Thursday, September 23, 2010
News from IFLA. The first version of the Multilingual Dictionary of Cataloguing Terms and Concepts (MulDiCat) has been released. It is planned to make a later version available as SKOS. "The Multilingual dictionary of cataloguing terms and concepts contains definitions for many terms and concepts used by the library cataloguing community. Terms and definitions are available in English and a variety of other languages."
Hackfest, a prelude to Access 2010, is looking for suggestions for projects. Have a tech need, maybe here is the place to get something done.
On October 13th, a very special event is happening: the Access Hackfest. A tradition since Access 2002, the Hackfest brings together library practitioners of all kinds to tackle challenges and problems from the mundane to the sublime to the ridiculous. If you can imagine a spectrum with three axes (Axes Hackfest? forget I mentioned that), you might be just the person to pose those challenges to the Hackfest participants!
What we're saying here, folks, is that we need suggestions for Hackfest projects. There are no limitations to these challenges: oh sure, you're bringing together complete strangers and asking them to accomplish in eight hours or less what the rest of the library ecosphere is incapable of or uninterested in solving during the rest of the year - but that's what makes the Hackfest MAGICAL. Example results of previous Access Hackfests are available from http://library.acadiau.ca/access2004/hackfest.html and a podcast by Hackfest alumnus Dan Chudnov that captures the spirit of the Hackfest is available from http://ur1.ca/1qtj4
We plan to keep the Hackfest suggestions secret until the moment of their unveiling on the morning of October 13th - can you feel the anticipation mounting? - so please submit your challenges in one clearly written paragraph or less via the Hackfest submission form at http://access2010.lib.umanitoba.ca/node/45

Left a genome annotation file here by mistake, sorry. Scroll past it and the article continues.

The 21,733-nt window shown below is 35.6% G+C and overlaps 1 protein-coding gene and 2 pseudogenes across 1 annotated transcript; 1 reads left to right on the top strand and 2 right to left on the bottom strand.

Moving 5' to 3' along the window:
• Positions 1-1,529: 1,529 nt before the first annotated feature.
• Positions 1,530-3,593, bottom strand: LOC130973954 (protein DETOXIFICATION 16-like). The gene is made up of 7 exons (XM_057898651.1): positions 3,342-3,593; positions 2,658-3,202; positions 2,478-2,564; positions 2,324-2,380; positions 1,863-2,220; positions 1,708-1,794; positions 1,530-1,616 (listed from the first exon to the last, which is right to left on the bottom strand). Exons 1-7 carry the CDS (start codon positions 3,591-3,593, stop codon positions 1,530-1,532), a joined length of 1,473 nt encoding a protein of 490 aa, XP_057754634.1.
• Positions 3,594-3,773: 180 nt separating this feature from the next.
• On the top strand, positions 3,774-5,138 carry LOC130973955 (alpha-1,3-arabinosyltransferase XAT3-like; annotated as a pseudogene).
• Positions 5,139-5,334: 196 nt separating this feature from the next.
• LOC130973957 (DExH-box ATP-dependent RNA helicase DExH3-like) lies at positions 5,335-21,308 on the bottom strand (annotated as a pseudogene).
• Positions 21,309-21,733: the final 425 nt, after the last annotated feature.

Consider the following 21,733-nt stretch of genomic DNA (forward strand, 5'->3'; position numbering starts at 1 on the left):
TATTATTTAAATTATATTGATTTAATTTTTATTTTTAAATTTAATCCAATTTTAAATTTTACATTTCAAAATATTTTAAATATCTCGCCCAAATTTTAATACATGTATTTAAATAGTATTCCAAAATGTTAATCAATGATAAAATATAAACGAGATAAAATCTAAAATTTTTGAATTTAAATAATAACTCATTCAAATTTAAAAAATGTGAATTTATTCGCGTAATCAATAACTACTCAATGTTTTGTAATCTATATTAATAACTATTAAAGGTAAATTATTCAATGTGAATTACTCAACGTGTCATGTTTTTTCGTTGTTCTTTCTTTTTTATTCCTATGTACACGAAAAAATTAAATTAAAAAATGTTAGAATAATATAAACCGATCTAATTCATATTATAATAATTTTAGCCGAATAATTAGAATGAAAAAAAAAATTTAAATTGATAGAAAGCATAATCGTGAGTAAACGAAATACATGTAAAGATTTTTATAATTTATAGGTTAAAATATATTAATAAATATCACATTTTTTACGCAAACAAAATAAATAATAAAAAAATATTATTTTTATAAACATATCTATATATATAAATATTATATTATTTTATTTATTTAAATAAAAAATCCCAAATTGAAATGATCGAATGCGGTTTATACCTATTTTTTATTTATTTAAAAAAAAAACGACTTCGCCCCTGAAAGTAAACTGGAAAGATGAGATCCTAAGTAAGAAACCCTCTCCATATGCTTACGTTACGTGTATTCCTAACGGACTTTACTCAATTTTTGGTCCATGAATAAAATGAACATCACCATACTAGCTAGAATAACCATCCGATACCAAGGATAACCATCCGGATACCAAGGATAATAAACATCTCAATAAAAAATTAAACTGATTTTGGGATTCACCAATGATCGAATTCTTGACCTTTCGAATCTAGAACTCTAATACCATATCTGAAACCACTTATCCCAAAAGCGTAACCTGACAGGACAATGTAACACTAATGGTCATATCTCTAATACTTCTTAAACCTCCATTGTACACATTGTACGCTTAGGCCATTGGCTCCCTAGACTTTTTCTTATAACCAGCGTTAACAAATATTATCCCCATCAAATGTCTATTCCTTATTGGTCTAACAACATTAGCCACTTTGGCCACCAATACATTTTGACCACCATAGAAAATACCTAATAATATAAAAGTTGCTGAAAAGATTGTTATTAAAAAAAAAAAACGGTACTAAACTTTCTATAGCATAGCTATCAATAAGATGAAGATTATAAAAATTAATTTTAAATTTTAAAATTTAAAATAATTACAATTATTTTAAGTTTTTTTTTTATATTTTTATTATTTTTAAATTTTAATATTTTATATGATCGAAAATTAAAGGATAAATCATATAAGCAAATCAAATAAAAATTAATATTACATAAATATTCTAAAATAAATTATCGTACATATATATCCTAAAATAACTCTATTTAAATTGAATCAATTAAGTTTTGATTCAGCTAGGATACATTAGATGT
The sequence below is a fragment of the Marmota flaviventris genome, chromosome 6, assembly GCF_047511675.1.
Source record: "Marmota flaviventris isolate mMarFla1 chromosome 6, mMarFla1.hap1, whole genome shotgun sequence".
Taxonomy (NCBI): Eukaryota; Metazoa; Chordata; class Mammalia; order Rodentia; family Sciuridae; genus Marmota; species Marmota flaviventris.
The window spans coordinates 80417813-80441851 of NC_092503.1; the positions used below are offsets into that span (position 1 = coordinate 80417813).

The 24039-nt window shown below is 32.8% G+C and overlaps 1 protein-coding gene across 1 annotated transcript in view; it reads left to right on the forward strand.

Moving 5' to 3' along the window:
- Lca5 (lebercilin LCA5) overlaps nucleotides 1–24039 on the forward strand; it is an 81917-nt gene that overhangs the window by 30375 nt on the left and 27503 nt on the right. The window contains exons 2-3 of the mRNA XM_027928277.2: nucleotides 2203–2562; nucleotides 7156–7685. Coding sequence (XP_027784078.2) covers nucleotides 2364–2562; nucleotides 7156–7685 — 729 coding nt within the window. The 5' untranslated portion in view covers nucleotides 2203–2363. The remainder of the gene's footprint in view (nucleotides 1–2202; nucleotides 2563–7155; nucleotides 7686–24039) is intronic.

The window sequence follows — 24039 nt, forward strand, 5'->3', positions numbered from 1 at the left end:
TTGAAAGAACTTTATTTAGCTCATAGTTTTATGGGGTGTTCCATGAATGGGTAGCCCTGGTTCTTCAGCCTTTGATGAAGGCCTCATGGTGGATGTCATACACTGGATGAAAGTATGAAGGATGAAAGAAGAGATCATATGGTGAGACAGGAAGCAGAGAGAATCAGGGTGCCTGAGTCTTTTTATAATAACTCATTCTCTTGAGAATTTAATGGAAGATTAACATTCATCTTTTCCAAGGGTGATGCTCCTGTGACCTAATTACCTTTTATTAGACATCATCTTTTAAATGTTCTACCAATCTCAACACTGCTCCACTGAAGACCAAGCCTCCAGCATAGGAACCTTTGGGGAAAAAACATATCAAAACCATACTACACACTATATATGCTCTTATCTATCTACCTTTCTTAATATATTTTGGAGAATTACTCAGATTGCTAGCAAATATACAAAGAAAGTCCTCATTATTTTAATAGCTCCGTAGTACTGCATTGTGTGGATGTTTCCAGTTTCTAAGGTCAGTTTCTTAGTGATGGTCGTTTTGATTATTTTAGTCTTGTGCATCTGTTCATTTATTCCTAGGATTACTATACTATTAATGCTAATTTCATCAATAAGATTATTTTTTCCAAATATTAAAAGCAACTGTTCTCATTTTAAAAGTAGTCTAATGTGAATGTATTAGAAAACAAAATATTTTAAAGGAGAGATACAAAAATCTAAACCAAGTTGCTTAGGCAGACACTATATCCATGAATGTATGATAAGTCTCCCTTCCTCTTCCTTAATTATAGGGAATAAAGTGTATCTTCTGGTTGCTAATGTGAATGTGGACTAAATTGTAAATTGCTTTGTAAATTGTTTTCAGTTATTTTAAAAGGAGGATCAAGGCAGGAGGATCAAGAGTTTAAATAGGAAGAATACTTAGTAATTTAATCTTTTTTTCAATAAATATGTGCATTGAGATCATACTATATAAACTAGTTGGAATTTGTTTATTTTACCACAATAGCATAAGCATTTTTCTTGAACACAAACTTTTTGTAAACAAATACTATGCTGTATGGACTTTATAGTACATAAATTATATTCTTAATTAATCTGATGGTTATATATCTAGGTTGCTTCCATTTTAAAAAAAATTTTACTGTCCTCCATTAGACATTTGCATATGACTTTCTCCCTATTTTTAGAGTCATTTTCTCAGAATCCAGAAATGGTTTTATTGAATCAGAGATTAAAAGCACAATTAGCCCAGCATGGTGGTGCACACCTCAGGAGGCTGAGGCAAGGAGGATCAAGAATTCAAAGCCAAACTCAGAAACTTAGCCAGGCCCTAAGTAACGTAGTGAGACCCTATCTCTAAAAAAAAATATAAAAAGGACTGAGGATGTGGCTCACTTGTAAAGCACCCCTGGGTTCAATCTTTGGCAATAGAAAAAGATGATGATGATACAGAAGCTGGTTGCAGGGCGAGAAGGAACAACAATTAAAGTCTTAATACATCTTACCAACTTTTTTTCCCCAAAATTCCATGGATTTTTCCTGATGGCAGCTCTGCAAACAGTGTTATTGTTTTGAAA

Wednesday, September 22, 2010
Interpreting MARC: Where’s the Bibliographic Data? by by Jason Thomale appears in the latest code4lib Journal
The MARC data format was created early in the history of digital computers. In this article, the author entertains the notion that viewing MARC from a modern technological perspective leads to interpretive problems such as a confusion of “bibliographic data” with “catalog records.” He explores this idea through examining a specific MARC interpretation task that he undertook early in his career and then revisited nearly four years later. Revising the code that performed the task confronted him with his own misconceptions about MARC that were rooted in his worldview about what he thought “structured data” should be and helped him to place MARC in a more appropriate context.Lots of other good reading in the issue too.
I've just been reminded that there was a book covering this same topic written back in 1989. MARC for library use by Walt Crawford. Thomale does not reference the work. Crawford's book is an excellent read, well written. I need to get my copy autographed some day.
- Journal, Code4Lib: Interpreting MARC: Where's the Bibliographic Data? (journal.code4lib.org)
Monday, September 20, 2010
Sometimes it seems that Texas has more than its share of crackpots. A Governor who does not accept evolution, a state board of education who removed Thomas Jefferson from a list of important Enlightenment thinkers but then inserted Thomas Aquarius, book burnings, etc. So I'm glad this news comes from Oklahoma, there is a legislative referendum that forbids courts from considering or using Sharia Law. Has this been a problem in OK? Have people gone to court to resolve differences and then been stoned or caned? Or is everything so fine in OK that they have time and resources to spend on imaginary problems rather than ones in the real world?
at 2:40 PM